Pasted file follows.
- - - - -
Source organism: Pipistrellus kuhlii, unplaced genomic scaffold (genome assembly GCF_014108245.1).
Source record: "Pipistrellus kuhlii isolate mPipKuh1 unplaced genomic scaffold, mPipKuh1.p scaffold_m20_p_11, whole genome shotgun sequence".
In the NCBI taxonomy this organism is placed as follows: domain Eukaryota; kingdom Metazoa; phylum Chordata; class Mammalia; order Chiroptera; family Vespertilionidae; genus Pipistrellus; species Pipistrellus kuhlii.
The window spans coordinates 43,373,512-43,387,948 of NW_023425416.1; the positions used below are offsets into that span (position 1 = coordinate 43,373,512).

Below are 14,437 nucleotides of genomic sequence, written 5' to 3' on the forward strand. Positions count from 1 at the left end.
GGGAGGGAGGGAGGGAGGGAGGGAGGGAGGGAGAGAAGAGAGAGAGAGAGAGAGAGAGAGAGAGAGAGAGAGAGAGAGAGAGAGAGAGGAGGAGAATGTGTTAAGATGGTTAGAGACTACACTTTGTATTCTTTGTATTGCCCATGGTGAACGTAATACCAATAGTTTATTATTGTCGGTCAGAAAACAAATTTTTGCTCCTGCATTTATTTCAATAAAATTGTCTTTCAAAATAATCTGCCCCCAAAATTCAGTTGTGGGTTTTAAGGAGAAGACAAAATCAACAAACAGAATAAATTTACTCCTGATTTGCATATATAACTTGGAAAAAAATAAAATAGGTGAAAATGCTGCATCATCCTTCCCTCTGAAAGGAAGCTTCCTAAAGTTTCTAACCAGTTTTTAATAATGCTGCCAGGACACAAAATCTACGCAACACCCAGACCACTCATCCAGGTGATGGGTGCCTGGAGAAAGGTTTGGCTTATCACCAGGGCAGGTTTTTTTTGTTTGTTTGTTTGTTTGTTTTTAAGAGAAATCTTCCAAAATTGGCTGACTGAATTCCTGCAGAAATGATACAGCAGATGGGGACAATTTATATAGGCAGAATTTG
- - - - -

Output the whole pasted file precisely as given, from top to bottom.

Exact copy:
Source organism: Pipistrellus kuhlii, unplaced genomic scaffold (genome assembly GCF_014108245.1).
Source record: "Pipistrellus kuhlii isolate mPipKuh1 unplaced genomic scaffold, mPipKuh1.p scaffold_m20_p_11, whole genome shotgun sequence".
In the NCBI taxonomy this organism is placed as follows: domain Eukaryota; kingdom Metazoa; phylum Chordata; class Mammalia; order Chiroptera; family Vespertilionidae; genus Pipistrellus; species Pipistrellus kuhlii.
The window spans coordinates 43,373,512-43,387,948 of NW_023425416.1; the positions used below are offsets into that span (position 1 = coordinate 43,373,512).

Below are 14,437 nucleotides of genomic sequence, written 5' to 3' on the forward strand. Positions count from 1 at the left end.
GGGAGGGAGGGAGGGAGGGAGGGAGGGAGGGAGAGAAGAGAGAGAGAGAGAGAGAGAGAGAGAGAGAGAGAGAGAGAGAGAGAGAGAGGAGGAGAATGTGTTAAGATGGTTAGAGACTACACTTTGTATTCTTTGTATTGCCCATGGTGAACGTAATACCAATAGTTTATTATTGTCGGTCAGAAAACAAATTTTTGCTCCTGCATTTATTTCAATAAAATTGTCTTTCAAAATAATCTGCCCCCAAAATTCAGTTGTGGGTTTTAAGGAGAAGACAAAATCAACAAACAGAATAAATTTACTCCTGATTTGCATATATAACTTGGAAAAAAATAAAATAGGTGAAAATGCTGCATCATCCTTCCCTCTGAAAGGAAGCTTCCTAAAGTTTCTAACCAGTTTTTAATAATGCTGCCAGGACACAAAATCTACGCAACACCCAGACCACTCATCCAGGTGATGGGTGCCTGGAGAAAGGTTTGGCTTATCACCAGGGCAGGTTTTTTTTGTTTGTTTGTTTGTTTGTTTTTAAGAGAAATCTTCCAAAATTGGCTGACTGAATTCCTGCAGAAATGATACAGCAGATGGGGACAATTTATATAGGCAGAATTTG